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Peninei Halakha > Prayer > 10 - Birkot HaTorah – The Blessings on the Torah > 03 – Is the Recital of Birkot HaTorah a Biblical Commandment?

03 – Is the Recital of Birkot HaTorah a Biblical Commandment?

“Rav Yehudah says in the name of Rav, where do we learn that [the obligation to] recite a blessing prior [to learning Torah] is biblical? As it is written (Deuteronomy 32:3), ‘When I proclaim Hashem’s Name, ascribe greatness to our God’” (Berachot 21a). The interpretation of this verse is that the entire Torah is comprised of the names of HaKadosh Baruch Hu (Zohar, part 2, 87:1; Tikunei Zohar, Tikun 10) for He is completely concealed from us, and through the Torah HaKadosh Baruch Hu is revealed to the world. Hence, we learn that the Torah is the names of HaKadosh Baruch Hu and through it He is manifest. That is the meaning of the verse, “Ki Shem Hashem ekra,” “When I proclaim Hashem’s Name” – before learning Torah, “Havu godel l’Elokeinu,” “Ascribe Greatness to our God” – recite a blessing for the Giver of the Torah.

In practice, the Rishonim are divided concerning the question of whether these words should be taken literally, making the recital of Birkot HaTorah before learning a biblical commandment. According to the Rambam and the Shulchan Aruch (Orach Chaim 209:3), reciting Birkot HaTorah is a rabbinic enactment and what Chazal extrapolated from the verse is none other than an asmachta (a reference). Based on this, in a case of doubt, one must be lenient and refrain from reciting the blessings, and that is the custom of the Sephardim (Kaf HaChaim 47:2). According to the majority of Rishonim, among them the Ramban and the Rashba, the source for the mitzvah to recite Birkot HaTorah is biblical. Therefore, when a person is uncertain as to whether or not he recited Birkot HaTorah, he must be stringent and recite them, in keeping with the rule, sefeika d’oraita l’chumra (we are stringent concerning matters of biblical uncertainty), and that is the minhag of the Ashkenazim (Mishnah Berurah 47:1).[3]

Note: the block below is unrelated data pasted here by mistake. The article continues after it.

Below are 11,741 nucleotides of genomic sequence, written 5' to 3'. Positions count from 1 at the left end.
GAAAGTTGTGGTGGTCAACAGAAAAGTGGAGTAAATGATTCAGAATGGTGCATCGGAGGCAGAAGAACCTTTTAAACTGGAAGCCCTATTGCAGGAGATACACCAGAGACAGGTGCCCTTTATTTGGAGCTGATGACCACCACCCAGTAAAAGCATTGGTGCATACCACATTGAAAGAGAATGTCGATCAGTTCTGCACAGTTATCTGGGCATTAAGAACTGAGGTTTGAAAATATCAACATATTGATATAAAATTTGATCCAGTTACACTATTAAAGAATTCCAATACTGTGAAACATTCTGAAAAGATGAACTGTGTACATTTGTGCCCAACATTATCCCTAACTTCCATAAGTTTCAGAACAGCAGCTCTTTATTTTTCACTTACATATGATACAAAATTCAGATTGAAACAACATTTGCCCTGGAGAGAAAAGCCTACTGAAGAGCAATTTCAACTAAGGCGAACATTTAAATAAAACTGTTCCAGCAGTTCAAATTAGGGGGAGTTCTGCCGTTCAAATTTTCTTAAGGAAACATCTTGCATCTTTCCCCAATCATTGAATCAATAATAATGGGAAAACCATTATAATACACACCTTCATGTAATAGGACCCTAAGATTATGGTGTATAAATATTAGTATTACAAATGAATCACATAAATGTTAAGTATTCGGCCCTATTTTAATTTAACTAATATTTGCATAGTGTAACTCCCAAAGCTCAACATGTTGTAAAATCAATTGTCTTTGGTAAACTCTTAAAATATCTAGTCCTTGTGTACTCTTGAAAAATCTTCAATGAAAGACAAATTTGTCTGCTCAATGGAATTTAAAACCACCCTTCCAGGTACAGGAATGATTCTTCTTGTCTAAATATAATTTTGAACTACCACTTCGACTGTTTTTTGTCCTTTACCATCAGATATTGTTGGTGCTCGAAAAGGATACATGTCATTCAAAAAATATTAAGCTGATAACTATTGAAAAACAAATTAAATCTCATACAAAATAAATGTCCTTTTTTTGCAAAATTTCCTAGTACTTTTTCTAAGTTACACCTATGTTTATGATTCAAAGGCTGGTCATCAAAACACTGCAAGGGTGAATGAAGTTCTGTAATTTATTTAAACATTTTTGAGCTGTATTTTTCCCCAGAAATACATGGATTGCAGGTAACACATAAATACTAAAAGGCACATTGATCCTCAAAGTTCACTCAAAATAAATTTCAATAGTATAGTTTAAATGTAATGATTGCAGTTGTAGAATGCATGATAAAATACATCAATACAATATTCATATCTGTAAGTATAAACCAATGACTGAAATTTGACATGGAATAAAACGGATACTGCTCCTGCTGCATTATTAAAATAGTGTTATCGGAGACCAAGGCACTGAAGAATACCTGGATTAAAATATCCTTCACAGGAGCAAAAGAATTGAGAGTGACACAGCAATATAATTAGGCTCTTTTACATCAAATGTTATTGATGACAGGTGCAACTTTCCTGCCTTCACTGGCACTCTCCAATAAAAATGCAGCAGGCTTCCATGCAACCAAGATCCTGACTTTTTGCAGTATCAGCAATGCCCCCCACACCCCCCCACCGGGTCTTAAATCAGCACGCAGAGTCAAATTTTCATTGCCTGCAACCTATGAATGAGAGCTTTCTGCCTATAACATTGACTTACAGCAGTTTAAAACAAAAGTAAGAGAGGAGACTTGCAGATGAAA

However, all opinions agree that if there is a person present who did not yet recite Birkot HaTorah, it is preferable to fulfill one’s obligation by hearing him recite them and in that way avoid uncertainty. When there is no such option, if one is about to pray and recite Ahavat Olam (or Ahavah Rabbah), he should have kavanah to fulfill his obligation of Birkot HaTorah in his recital of that berachah. Nevertheless, if the time to pray has not yet arrived, and there is no one whom he can hear recite the berachot, according to those who maintain that the obligation to recite Birkot HaTorah is biblical, he must be stringent and recite them out of uncertainty. It is sufficient to recite only the third berachah, “Asher bachar banu” (“Who chose us,”) for it is the most important from among Birkot HaTorah.

[3]. According to the Rambam, Birkat HaMazon is the only blessing that is a biblical commandment, and that is what the Shulchan Aruch, Orach Chaim 209:3, writes. However, most Rishonim and Acharonim maintain that Birkot HaTorah are also a biblical obligation. Similarly, the Sha’agat Aryeh 24 proves this from the fact that the Gemara wants to learn a principle of kal vachomer from Birkot HaTorah and apply it to the berachah before eating and a kal vachomer principle cannot be learned from a rabbinic ruling. Nevertheless, concerning a case of uncertainty, although there are those who rule to recite all the berachot, he writes that one must recite only the “Asher bachar banuberachah as it is written in the Mishnah Berurah 47:1. See Yalkut Yosef 47:2 for an expanded list of sources. Additionally see Aruch HaShulchan 47:2 who explains that even according to the Rambam, Birkot HaTorah is biblical, yet it is included in the mitzvah of learning Torah and therefore is not listed as its own commandment.

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The Laws of Pesach - Joshua Wertheimer
The Laws of Zemanim - Moshe Lichtman

Editor: Nechama Unterman